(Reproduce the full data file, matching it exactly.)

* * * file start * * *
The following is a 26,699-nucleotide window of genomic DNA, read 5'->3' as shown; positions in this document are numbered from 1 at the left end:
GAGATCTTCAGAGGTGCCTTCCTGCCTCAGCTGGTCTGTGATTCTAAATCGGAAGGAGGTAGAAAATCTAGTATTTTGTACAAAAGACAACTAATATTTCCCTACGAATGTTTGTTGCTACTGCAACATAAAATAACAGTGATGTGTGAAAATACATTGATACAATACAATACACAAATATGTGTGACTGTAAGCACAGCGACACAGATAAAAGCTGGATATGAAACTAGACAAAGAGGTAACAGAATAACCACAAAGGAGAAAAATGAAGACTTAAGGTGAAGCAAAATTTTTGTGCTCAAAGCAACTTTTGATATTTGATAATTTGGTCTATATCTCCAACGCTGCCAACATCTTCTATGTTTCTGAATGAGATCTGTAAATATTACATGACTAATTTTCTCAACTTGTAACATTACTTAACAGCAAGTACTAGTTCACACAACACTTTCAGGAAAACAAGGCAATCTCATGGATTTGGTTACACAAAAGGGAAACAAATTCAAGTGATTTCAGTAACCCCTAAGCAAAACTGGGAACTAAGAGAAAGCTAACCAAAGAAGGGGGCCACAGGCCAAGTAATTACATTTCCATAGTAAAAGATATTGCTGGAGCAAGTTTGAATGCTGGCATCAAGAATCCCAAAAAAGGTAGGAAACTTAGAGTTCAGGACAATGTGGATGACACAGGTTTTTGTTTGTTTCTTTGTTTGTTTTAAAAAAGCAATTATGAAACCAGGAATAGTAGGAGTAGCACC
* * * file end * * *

The following is a 26,699-nucleotide window of genomic DNA, read 5'->3' as shown; positions in this document are numbered from 1 at the left end:
GAGATCTTCAGAGGTGCCTTCCTGCCTCAGCTGGTCTGTGATTCTAAATCGGAAGGAGGTAGAAAATCTAGTATTTTGTACAAAAGACAACTAATATTTCCCTACGAATGTTTGTTGCTACTGCAACATAAAATAACAGTGATGTGTGAAAATACATTGATACAATACAATACACAAATATGTGTGACTGTAAGCACAGCGACACAGATAAAAGCTGGATATGAAACTAGACAAAGAGGTAACAGAATAACCACAAAGGAGAAAAATGAAGACTTAAGGTGAAGCAAAATTTTTGTGCTCAAAGCAACTTTTGATATTTGATAATTTGGTCTATATCTCCAACGCTGCCAACATCTTCTATGTTTCTGAATGAGATCTGTAAATATTACATGACTAATTTTCTCAACTTGTAACATTACTTAACAGCAAGTACTAGTTCACACAACACTTTCAGGAAAACAAGGCAATCTCATGGATTTGGTTACACAAAAGGGAAACAAATTCAAGTGATTTCAGTAACCCCTAAGCAAAACTGGGAACTAAGAGAAAGCTAACCAAAGAAGGGGGCCACAGGCCAAGTAATTACATTTCCATAGTAAAAGATATTGCTGGAGCAAGTTTGAATGCTGGCATCAAGAATCCCAAAAAAGGTAGGAAACTTAGAGTTCAGGACAATGTGGATGACACAGGTTTTTGTTTGTTTCTTTGTTTGTTTTAAAAAAGCAATTATGAAACCAGGAATAGTAGGAGTAGCACC